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20th century masterworks lead Christie's Sale of American Art on May 22
Milton Avery (1885-1965), Siesta, signed and dated 'Milton Avery 1946-47' (lower right). Oil on canvas, 30 x 40 in. (76.2 x 101.6 cm.). Estimate: $1,000,000 – $1,500,000. Photo: Christie's Images Ltd 2014.
NEW YORK, NY.- Christie’s spring sale of American Art on May 22 will offer total of 172 lots, with outstanding works of from a range of styles and genres, including Illustration, Modernism, Western Art, Nineteenth Century and American Impressionism. This fantastic array of masterworks is led by Norman Rockwell’s The Rookie (Red Sox Locker Room) and Thomas Moran’s The Grand Canyon of the Colorado. The sale, which prominently features six works from the renowned collection of Edgar M. Bronfman, is expected to realize in excess of $65.7 million, the highest estimate ever for the category at Christie’s.

The Rookie (Red Sox Locker Room) by Norman Rockwell (estimate: $20,000,000-30,000,000), which has never been offered at auction, was painted in 1957 for the March 2nd cover of The Saturday Evening Post and has remained in the same private collection for nearly thirty years. It has been publicly exhibited at the Museum of Fine Arts, Boston twice–once in 2005 and again in 2008–following World Series victories by the Red Sox. In addition to The Rookie (Red Sox Locker Room), ten other works by Norman Rockwell will be offered in the sale, including The Collector (estimate: $700,000-1,000,000), Boy Graduate (estimate: $2,000,000- 3,000,000) and Willie Gillis in Church (estimate: $2,000,000-3,000,000).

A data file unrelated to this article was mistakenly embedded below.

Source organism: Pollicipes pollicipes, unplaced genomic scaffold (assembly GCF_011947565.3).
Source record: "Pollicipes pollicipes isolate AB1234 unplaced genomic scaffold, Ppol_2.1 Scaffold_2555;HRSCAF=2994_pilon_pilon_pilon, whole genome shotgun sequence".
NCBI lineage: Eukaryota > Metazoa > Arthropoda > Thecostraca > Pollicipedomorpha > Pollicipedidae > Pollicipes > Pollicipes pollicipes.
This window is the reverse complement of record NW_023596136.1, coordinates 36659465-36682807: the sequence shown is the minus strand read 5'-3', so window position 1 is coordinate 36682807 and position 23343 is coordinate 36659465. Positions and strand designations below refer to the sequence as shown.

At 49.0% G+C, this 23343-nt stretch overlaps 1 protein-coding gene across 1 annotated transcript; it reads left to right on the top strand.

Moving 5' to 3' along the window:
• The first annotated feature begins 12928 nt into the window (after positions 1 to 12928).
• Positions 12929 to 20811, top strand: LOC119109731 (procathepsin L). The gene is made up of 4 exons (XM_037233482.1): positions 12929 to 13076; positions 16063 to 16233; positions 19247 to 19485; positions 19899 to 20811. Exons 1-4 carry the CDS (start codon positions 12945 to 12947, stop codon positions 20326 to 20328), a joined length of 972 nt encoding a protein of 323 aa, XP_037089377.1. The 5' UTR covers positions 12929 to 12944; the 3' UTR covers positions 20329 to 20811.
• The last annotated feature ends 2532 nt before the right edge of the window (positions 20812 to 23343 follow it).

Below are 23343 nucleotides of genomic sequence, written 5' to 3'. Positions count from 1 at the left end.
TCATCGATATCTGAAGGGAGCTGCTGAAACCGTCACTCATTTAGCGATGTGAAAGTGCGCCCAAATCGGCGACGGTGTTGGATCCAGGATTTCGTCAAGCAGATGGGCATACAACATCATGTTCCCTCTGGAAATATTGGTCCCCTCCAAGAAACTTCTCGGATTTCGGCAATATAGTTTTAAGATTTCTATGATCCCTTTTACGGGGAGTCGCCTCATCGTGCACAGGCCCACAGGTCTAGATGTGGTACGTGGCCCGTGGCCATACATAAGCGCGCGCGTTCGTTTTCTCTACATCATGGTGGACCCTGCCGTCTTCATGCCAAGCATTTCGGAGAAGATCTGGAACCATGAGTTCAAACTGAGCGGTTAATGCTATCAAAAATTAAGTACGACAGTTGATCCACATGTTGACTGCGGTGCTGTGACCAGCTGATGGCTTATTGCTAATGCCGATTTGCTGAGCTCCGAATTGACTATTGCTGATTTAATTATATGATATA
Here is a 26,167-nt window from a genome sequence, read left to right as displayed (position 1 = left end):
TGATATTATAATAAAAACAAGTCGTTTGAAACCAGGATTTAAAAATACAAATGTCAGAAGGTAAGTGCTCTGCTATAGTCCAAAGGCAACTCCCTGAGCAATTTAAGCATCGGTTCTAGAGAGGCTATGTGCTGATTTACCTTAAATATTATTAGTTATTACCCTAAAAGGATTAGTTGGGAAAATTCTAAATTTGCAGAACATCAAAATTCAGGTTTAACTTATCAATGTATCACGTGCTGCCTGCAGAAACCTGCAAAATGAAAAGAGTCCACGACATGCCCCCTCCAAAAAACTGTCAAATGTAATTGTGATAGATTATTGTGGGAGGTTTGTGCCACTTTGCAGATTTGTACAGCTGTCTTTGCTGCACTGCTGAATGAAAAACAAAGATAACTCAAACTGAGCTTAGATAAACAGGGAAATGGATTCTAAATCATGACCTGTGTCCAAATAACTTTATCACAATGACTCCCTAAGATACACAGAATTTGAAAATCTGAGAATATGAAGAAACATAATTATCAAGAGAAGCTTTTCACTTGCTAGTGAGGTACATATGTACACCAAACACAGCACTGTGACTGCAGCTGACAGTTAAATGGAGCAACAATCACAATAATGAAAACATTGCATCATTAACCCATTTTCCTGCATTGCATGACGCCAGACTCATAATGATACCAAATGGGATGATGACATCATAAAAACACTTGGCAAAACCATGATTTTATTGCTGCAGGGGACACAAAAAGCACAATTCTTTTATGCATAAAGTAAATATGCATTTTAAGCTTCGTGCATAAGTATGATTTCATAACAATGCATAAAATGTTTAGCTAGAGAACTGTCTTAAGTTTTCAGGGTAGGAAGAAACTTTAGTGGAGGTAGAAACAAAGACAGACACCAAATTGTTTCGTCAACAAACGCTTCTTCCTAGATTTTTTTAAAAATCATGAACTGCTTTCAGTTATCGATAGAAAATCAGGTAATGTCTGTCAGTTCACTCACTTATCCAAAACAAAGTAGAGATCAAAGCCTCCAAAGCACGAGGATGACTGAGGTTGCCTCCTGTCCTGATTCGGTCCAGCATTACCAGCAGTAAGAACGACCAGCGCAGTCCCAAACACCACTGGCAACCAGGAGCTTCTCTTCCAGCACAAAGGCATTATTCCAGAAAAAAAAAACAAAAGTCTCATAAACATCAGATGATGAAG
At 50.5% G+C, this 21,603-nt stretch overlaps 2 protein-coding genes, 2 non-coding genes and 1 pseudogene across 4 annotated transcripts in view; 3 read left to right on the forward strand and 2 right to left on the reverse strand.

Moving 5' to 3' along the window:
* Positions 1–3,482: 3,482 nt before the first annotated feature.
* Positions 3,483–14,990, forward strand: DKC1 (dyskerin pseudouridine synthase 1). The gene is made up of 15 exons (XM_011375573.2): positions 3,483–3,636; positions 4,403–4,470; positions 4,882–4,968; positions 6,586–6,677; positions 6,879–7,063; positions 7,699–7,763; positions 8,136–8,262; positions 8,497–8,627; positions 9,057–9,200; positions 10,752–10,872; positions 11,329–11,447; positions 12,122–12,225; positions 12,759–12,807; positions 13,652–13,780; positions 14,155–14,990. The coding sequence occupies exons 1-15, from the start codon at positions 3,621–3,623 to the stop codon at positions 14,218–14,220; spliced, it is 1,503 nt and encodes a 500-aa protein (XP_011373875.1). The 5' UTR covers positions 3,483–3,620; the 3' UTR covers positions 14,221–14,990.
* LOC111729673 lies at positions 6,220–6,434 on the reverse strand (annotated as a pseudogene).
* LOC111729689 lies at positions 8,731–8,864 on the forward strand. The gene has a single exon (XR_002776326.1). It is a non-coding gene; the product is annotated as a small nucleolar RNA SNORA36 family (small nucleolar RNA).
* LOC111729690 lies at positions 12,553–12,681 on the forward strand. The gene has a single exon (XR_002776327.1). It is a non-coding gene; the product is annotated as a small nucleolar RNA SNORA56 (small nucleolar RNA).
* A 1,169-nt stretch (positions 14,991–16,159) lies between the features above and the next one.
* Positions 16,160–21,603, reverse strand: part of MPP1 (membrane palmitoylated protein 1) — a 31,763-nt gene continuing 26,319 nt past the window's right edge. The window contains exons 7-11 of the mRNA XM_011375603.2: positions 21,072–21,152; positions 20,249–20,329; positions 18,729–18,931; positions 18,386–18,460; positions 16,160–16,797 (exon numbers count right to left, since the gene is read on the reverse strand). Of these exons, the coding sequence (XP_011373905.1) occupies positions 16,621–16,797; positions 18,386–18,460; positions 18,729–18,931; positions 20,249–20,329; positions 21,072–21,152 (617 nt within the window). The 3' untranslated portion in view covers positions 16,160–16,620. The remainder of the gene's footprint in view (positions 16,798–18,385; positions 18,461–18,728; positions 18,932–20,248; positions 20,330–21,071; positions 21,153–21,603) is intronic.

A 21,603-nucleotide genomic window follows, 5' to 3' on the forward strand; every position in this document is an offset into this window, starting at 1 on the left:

Thomas Moran’s The Grand Canyon of the Colorado (estimate: $8,000,000-12,000,000) is also among the top lots of the sale. Painted in 1904, the work is one of Moran’s most ambitious oils of the subject from the period. This canvas presents an awe-inspiring panorama and manifests Moran’s romantic and inspirational vision of the American West. The Grand Canyon of the Colorado, which has been exhibited at both the Royal Academy in London and the National Gallery of Art in Washington D.C., has not been offered for sale in over two decades.

Coast Guard Boat I’s detail and emphasis on light, embodies Edward Hopper's aesthetic from the summer of 1929, as the majority of his work from the period was in watercolor (estimate: $1,000,000-1,500,000). Hopper preferred to use watercolor for his New England works as this medium was conducive to working en plein air and provided him a freedom not afforded by oil paint. As is the case with Coast Guard Boat I, Hopper often used water in his work as a means of introducing an element of motion into a scene that is otherwise dominated by stillness. The beauty of Coast Guard Boat I lies in the contradiction between weightlessness and heft, motion and stillness. This tension is echoed by the ropes, which tether the boat to the shore. At once wanting to be of the sea yet firmly harnessed creates a sense of restlessness and even agitation to the otherwise serene, idyllic image.